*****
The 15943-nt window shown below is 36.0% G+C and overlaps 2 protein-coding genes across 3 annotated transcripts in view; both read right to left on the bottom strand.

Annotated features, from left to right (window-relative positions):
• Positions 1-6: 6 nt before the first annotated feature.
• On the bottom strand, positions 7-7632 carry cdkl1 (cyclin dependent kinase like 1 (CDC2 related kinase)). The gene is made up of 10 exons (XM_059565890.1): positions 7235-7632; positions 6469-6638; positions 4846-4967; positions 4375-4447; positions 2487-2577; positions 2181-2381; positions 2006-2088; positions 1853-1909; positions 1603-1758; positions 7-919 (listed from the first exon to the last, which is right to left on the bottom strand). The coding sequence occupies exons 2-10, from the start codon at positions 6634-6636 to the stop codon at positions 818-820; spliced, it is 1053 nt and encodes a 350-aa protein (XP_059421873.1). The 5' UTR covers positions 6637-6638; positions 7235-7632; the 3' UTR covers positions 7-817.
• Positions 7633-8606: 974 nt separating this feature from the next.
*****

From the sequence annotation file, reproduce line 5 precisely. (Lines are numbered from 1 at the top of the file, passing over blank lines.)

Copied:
• Positions 7633-8606: 974 nt separating this feature from the next.